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Company Overview of Federal Communications Commission
Federal Communications Commission (FCC) is an independent United States agency that regulates interstate and international communications by radio, television, wire, satellite, and cable. The institution is based in Washington, District of Columbia with additional offices in Illinois, Missouri, California, Michigan, and New York.
445 12th Street S.W.
Washington, DC 20554
Key Executives for Federal Communications Commission
Acting General Counsel and Interim Director of Technology Transitions Policy Task Force
Head of The Office of Media Relations and Communications Director
Senior Deputy Chief of Media Bureau
Compensation as of Fiscal Year 2014.
Federal Communications Commission Key Developments
Federal Communications Commission Presents at Jefferies 2015 Global Technology, Media and Telecom Conference, May-13-2015 08:30 AM
May 14 15
Federal Communications Commission Presents at Jefferies 2015 Global Technology, Media and Telecom Conference, May-13-2015 08:30 AM. Venue: Mandarin Oriental Brickell, Miami, Florida, United States.
Court Rules Against Federal Communications Commission's Handling of Confidential Data Tied to the Proposed Deal
May 9 15
The U.S. Court of Appeals for the District of Columbia Circuit issued a long-anticipated ruling in a dispute between the FCC and several TV programming companies. The broadcasters had objected to the proposed dissemination of their confidential business information as part of the FCC's review of two media mergers. CBS Corp., 21st Century Fox, Walt Disney Co. and Viacom Inc. sued the FCC over the agency's plan to allow third parties to inspect the programmers' business contracts. At the time, the FCC was compiling an extensive archive of documents as part of its probe into whether the two mergers AT&T's bid to acquire DirecTV, and Comcast Corp.'s now scuttled purchase of Time Warner Cable would alter competition. But the broadcasters cried foul. They said they didn't want their business rivals to inspect their confidential contracts. The court agreed, ruling that the process that the FCC had set up was flawed. Even though the FCC had configured a mechanism that it hoped would protect confidentiality, the broadcasters worried that their rivals were taking advantage of the situation to gain access to sensitive contract data, including the affiliate fees that they are paid. he broadcasters' lawsuit did not delve into the merits of the proposed combination of AT&T and DirecTV or the failed Comcast-TWC merger. Instead, the lawsuit served as something of a speed bump, slowing the FCC's review of the deals. To allow the case to play out in court, the FCC stopped its informal 'shot clock' on the merger review. The FCC's 180-day clock is a countdown of the number of days that the agency ideally would need to complete its review of a merger. The FCC declined to say when it might restart the AT&T deal clock. When the FCC stopped the clock in March, there were just 10 days remaining on its review of the proposed AT&T takeover of DirecTV. To be sure, the FCC's clock is simply a guideline and not a firm deadline to complete its review. Industry observers believe the government will approve AT&T's proposed $49 billion purchase of DirecTV, which is based in El Segundo, within the next few weeks. However, opposition has been building.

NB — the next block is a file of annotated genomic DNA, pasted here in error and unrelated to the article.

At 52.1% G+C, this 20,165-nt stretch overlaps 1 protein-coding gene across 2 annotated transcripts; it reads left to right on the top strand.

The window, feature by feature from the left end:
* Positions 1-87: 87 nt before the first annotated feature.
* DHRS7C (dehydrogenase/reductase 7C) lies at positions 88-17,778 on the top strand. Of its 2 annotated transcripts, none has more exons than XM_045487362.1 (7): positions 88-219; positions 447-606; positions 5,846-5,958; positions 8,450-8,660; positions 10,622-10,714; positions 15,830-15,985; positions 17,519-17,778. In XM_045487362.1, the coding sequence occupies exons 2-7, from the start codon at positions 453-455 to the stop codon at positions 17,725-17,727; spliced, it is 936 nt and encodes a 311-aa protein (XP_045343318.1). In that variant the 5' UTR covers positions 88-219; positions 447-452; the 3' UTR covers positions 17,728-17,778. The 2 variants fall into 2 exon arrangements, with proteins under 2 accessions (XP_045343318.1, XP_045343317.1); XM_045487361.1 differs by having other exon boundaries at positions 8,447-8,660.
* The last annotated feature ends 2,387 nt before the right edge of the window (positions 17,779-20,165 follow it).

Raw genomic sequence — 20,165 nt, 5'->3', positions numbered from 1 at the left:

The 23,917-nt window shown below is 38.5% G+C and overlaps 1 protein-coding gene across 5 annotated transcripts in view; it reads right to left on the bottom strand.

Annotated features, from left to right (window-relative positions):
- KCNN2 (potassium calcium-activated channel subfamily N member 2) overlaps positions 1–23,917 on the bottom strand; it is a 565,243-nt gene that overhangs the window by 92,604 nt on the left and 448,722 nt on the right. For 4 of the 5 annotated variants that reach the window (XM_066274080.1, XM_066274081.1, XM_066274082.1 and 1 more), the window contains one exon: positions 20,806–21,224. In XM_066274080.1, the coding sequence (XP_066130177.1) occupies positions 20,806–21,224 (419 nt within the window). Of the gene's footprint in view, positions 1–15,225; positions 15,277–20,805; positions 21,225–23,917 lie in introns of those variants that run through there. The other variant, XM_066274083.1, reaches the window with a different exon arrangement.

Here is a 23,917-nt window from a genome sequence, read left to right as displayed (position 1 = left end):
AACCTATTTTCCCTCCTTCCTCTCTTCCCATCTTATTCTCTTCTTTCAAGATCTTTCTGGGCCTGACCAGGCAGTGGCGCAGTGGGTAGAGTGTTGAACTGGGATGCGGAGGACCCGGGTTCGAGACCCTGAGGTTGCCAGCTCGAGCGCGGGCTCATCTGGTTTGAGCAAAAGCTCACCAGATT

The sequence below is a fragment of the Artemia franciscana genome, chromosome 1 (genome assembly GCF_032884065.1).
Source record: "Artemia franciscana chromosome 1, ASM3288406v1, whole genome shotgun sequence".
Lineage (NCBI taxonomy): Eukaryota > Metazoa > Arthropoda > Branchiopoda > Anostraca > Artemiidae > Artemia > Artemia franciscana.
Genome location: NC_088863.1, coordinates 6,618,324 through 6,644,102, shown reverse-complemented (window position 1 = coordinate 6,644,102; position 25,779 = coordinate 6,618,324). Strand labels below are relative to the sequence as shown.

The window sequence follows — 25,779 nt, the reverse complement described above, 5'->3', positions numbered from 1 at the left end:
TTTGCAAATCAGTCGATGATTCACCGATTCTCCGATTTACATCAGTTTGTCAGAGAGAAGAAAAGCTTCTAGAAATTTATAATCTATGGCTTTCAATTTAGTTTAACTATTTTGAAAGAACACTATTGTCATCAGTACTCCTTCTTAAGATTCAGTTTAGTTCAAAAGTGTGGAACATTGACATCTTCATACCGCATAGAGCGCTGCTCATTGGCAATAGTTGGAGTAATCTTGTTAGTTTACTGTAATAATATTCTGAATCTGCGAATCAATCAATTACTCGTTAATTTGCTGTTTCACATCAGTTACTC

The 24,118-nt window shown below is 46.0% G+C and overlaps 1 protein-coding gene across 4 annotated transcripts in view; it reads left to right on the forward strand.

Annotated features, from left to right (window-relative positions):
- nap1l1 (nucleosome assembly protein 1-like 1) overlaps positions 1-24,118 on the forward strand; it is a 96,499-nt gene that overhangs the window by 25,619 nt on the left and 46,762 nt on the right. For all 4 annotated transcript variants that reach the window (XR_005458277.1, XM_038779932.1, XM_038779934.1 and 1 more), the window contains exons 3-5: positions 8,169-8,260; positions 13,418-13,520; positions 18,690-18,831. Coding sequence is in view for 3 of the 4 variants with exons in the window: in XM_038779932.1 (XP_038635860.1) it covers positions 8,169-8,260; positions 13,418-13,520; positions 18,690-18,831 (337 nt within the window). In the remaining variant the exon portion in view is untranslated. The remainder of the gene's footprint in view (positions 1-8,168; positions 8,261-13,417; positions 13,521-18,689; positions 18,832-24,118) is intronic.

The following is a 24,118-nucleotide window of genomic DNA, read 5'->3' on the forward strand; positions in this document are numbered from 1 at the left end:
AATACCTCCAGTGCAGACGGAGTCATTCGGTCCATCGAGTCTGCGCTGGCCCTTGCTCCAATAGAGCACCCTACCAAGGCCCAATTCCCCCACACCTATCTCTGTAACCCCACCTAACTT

Incentive Auction Task Force Presents at 43rd Annual J.P. Morgan Global Technology, Media and Telecom Conference, May-18-2015 03:30 PM
May 7 15
Incentive Auction Task Force Presents at 43rd Annual J.P. Morgan Global Technology, Media and Telecom Conference, May-18-2015 03:30 PM. Venue: The Westin Boston Waterfront, 425 Summer St., Boston, MA 02210, United States. Speakers: Dorann Bunkin, Legal Counsel.
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